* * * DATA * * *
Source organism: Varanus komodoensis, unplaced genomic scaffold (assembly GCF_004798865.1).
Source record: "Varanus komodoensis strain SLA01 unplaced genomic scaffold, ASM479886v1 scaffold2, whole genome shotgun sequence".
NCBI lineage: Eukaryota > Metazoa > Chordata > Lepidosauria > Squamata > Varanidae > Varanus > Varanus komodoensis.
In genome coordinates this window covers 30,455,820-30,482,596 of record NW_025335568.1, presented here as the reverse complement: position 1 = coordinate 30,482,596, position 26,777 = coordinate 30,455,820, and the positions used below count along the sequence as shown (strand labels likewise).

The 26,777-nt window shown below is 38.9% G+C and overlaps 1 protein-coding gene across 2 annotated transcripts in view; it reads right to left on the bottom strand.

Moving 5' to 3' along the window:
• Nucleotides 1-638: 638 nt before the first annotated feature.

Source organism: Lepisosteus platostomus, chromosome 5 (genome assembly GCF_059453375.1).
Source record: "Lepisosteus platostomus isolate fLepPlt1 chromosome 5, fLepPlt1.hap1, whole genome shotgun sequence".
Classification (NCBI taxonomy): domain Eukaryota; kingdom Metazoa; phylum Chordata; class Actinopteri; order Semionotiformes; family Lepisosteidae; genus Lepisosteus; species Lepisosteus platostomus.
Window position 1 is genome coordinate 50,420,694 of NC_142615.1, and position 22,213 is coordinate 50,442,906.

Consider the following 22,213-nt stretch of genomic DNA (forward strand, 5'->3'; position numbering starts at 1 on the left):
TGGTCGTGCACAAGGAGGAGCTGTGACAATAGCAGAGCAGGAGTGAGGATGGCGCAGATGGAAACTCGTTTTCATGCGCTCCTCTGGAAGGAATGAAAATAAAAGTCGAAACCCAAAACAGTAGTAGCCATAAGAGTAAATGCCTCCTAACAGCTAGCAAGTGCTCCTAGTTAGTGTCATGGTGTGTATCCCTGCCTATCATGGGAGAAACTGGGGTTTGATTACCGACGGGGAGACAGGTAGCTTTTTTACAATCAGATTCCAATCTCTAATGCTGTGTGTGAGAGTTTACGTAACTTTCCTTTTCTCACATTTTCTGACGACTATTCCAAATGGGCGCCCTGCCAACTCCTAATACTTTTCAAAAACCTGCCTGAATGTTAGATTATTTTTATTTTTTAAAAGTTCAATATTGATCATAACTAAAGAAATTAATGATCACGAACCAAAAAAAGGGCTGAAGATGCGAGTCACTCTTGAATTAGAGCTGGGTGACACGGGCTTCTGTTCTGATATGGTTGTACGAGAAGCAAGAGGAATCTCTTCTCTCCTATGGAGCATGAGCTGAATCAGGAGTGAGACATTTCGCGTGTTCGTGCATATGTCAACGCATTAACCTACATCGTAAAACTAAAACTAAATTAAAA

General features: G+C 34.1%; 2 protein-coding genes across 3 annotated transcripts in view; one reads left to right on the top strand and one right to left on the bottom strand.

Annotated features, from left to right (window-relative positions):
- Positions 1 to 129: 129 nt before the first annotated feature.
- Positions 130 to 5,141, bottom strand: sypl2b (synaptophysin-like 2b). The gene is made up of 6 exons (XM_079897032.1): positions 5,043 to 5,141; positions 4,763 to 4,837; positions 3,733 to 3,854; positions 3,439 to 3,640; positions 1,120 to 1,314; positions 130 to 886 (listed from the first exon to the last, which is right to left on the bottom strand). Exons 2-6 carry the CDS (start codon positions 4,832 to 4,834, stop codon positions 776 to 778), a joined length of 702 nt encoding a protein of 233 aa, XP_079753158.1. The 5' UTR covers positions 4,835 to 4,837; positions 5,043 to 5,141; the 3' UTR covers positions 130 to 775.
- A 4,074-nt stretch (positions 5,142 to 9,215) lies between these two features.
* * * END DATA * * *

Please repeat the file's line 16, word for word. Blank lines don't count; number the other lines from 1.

- Positions 1 to 129: 129 nt before the first annotated feature.